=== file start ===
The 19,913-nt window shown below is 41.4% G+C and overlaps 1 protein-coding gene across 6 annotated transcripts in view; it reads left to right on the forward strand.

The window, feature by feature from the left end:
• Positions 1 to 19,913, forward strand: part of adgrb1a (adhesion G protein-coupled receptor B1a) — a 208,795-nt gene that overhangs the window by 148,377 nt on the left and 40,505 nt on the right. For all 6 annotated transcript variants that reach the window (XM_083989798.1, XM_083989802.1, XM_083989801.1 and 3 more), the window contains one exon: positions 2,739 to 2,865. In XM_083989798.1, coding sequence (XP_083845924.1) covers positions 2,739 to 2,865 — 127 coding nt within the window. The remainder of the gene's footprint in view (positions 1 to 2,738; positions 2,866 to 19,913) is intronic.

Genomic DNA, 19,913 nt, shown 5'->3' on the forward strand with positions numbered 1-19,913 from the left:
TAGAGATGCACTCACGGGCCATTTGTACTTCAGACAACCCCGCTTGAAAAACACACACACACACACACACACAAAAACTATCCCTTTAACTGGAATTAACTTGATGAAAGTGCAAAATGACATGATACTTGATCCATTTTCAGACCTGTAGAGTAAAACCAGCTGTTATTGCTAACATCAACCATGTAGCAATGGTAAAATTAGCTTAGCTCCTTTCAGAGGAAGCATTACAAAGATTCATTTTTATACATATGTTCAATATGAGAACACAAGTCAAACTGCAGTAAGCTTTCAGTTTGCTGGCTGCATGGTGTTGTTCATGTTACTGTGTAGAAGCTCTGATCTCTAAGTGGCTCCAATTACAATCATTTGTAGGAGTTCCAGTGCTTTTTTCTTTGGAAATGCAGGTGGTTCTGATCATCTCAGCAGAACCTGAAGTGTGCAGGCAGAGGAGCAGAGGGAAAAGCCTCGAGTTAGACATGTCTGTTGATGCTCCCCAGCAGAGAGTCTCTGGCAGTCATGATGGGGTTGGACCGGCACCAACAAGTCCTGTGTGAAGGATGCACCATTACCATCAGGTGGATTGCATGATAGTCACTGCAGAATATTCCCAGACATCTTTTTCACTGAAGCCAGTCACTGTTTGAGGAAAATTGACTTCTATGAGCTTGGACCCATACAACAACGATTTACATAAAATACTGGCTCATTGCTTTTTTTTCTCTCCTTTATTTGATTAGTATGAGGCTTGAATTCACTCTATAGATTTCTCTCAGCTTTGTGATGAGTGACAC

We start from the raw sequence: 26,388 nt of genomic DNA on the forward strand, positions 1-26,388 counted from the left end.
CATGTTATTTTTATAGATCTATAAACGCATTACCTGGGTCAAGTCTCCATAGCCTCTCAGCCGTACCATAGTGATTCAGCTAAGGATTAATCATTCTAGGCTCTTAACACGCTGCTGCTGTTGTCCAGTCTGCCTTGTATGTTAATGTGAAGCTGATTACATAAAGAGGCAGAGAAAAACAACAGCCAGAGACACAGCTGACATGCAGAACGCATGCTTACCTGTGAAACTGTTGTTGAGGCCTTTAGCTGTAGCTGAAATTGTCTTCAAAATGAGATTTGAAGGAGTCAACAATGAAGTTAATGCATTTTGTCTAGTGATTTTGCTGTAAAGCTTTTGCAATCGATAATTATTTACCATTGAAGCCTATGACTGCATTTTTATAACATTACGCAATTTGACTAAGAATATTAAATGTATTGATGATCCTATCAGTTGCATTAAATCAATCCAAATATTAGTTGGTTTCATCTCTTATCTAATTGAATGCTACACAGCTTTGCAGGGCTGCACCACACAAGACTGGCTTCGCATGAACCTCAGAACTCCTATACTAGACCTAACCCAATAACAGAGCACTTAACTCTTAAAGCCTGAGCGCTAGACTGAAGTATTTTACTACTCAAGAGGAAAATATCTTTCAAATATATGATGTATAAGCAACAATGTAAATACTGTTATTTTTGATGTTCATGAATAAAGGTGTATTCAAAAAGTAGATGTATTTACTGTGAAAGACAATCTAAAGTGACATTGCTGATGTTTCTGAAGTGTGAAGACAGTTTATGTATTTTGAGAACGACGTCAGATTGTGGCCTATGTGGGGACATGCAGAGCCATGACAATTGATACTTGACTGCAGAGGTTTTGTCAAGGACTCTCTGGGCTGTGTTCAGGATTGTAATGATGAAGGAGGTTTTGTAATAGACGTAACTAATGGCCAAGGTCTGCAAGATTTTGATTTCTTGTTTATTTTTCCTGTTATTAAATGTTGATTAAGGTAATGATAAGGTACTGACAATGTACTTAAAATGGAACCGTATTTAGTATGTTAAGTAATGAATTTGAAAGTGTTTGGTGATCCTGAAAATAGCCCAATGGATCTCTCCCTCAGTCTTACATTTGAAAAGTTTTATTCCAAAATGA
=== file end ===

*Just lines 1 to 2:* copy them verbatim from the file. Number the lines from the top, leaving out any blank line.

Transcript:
The 19,913-nt window shown below is 41.4% G+C and overlaps 1 protein-coding gene across 6 annotated transcripts in view; it reads left to right on the forward strand.

The window, feature by feature from the left end: